In a previous post, I described the 3 core methods I use to manage my email. I described an efficient system I use to manage and file my emails.
However, it is all well and good having a system, but that is all it is – a filing system. In this post I will expand on the foundation previously mentioned, and go over an additional 3 methods I use to efficiently and effectively read, prioritise, and action incoming emails. A lot of things we read about ‘productivity’ tell us to “use this application or that one”. “Use a notepad for your to-do lists”. “You have to use something else to manage your time”.
I’m a huge fan of keeping things simple. Why use multiple applications and trinkets to achieve something, when one application will do? Email applications – especially Microsoft Outlook – are premium task management suites that contain functionality in order for you to fully optimise your tasks, in addition to the usual email functions.
Right, enough time wasting. Let’s move on to getting stuff done.
Read as they arrive
Many productivity tips tell you to only read emails once or twice a day.
Again, Stuff that.
In some industries, it is just not viable to close your email application. Services rely on it, systems rely on it, deadlines rely on it.
For me personally, I hate opening my email after a number of hours (as recommended elsewhere), only to find 20-something unread emails that I need to attend to. My heart sinks, my stress spikes, and it seems like I have too much to do.
A much simpler option is to check when you need to, or after a focus period (I will expand on this in another post).
What I do recommend, though, as a substitute to closing your email completely, is to disable alerts. I don’t have any alerts, but simply check email only when necessary. This can range from a few minutes to half an hour, but never more (unless of course I’m in meetings). Yes, some of our job roles require emails to be attended to as soon as they arrive, but this is rectified as simply as configuring desktop alerts to appear only for those emails required.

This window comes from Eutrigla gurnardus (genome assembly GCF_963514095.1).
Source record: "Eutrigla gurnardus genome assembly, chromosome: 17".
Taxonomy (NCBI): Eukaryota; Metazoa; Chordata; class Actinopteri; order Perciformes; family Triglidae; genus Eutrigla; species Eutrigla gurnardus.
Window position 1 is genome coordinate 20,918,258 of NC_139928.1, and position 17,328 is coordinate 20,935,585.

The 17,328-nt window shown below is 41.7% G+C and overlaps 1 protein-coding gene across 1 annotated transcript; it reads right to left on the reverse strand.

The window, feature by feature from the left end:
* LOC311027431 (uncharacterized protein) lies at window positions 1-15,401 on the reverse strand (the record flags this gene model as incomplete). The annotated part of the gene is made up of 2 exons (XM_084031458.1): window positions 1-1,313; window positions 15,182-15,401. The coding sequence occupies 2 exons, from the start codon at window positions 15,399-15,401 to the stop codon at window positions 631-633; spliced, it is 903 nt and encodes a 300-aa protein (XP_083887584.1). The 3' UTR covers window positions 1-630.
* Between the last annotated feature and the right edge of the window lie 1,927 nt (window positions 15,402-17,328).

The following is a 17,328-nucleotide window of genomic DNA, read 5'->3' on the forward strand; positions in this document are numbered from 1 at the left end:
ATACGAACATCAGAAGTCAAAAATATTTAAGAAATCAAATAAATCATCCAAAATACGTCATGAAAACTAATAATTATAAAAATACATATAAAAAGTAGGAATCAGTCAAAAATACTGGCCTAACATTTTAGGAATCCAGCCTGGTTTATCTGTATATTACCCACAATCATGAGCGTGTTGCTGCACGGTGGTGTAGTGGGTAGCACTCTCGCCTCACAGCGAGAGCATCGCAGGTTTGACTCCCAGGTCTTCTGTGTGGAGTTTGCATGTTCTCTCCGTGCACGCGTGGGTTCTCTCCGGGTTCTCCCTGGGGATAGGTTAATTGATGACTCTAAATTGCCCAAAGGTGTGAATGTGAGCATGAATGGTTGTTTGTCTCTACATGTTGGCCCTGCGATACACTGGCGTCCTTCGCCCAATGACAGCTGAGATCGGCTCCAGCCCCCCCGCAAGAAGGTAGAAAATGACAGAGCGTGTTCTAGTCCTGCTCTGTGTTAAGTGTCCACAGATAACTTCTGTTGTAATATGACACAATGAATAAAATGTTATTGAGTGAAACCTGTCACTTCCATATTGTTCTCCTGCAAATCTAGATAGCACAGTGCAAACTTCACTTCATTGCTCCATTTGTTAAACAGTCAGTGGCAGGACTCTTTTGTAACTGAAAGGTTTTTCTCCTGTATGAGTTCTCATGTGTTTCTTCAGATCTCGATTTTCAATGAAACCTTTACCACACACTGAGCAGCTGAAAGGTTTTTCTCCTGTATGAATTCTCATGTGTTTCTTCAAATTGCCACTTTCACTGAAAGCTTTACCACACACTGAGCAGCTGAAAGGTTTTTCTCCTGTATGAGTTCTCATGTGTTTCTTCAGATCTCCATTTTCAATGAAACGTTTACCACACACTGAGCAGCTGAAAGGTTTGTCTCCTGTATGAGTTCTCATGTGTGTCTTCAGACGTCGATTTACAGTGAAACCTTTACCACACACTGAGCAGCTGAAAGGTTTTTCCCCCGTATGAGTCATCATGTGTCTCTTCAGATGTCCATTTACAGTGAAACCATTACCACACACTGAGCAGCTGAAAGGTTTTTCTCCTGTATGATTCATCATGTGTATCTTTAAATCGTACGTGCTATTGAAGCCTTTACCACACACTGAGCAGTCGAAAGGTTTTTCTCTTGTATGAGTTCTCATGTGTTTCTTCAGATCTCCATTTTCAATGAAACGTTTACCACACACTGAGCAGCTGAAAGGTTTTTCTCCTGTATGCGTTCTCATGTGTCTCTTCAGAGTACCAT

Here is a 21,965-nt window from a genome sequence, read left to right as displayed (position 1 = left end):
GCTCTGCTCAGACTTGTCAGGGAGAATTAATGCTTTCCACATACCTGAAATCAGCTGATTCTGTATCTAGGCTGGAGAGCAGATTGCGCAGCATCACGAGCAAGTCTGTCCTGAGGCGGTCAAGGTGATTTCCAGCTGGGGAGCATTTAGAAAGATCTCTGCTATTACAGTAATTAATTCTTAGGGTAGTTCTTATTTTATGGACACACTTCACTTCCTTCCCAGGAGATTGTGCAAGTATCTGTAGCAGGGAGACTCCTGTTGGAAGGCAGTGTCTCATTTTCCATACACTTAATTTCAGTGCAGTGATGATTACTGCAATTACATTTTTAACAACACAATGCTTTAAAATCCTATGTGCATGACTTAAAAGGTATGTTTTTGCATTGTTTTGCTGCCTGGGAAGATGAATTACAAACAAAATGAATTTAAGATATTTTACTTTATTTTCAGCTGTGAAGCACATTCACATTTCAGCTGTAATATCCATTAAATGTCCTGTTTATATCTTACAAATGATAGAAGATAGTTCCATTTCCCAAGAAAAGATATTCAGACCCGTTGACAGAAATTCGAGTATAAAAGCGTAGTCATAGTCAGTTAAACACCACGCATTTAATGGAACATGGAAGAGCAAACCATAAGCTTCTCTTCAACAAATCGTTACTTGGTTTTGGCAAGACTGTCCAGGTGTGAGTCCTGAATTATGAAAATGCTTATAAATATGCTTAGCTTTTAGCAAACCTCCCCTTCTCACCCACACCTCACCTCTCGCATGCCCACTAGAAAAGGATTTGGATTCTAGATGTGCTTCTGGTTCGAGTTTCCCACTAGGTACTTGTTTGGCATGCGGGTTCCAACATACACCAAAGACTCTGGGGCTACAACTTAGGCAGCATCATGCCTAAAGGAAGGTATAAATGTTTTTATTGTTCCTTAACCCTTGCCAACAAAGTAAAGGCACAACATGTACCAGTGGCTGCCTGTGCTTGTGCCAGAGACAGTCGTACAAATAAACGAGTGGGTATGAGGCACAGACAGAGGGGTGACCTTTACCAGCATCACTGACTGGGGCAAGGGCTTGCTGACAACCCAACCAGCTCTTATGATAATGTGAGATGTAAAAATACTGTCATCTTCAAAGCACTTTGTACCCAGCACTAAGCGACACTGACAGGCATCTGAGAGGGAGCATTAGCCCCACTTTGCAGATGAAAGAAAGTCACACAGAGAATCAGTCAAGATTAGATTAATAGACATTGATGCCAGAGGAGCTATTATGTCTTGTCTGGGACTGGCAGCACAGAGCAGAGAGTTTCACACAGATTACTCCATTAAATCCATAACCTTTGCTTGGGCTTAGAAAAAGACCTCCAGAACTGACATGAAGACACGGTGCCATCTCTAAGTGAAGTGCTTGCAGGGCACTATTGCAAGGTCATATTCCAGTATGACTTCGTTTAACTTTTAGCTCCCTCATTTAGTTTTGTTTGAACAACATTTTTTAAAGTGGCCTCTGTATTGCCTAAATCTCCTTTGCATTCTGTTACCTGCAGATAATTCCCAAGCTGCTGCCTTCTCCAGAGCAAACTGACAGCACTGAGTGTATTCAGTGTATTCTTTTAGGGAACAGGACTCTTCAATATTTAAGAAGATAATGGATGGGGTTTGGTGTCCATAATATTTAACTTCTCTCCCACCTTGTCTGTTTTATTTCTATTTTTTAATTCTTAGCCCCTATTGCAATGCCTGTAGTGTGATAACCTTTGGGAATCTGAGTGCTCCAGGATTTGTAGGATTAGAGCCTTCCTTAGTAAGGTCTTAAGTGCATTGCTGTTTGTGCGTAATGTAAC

TIP: Use your smartphone to check emails during downtime while away from your desk. Read, delete, or file as necessary. This will reduce the amount of reading required when returning to your desk.
Once you’ve read all the email, what next?
We have no unread email in our inbox now, wonderful! But how does this help with task management and getting things done? Prioritisation.
Microsoft Outlook has functionality to assign Categories to your emails and tasks. Create a simple list of categories according to priority. I personally use the following four:
- <5 Minutes
!Next – This means an email is of the highest priority, and needs to be dealt with after your current task.
< 5 Minutes – A task that will take less than 5 minutes. For those times when you have a few minutes to spare.
A and B – Lesser priorities than !Next.
Every, yes every, email must be assigned a priority. Without a priority, how do we know if one email is more important than the next?
TIP: Adjusting the view to show a Category column, will draw attention to the associated priorities of the emails.
Delete anything that you know is not needed. Seriously. Newsletters, notifications, nude pictures. Anything that you know that will not be queried in future. Why clutter your folders with unneeded information?
Archive anything else that does not require your attention. Remember, the objective we’re trying to achieve here is ‘the less you see, the more focus you can give to what is there’.
3. Set a deadline
Wow, our inbox is starting to take shape now. Only email requiring our attention can be seen. We also know which emails are more important than others. But now which one do I attend to first? This is where deadlines need to be set.
Microsoft Outlook has a nice feature whereby we can assign a follow-up date on emails. This is handy, because now we can assign deadlines to our prioritised emails.
Go ahead and do that now.
Your inbox should look quite content now. Everything you see should only be emails that need attending to. Every email should have a priority and a deadline. Without deadlines, they’ll never get done.
One other thing I highly recommend, is to keep your email list as short as possible. Preferably to a number short enough so that there is no need to scroll to find emails. The scrollbar is a dangerous thing. If there is a scrollbar, emails will get missed.
By using these methods, I have a constant handle on what tasks I need to do, how important they are, and when they need to be done by. My inbox is my task hub. I’d be dead in the water without it.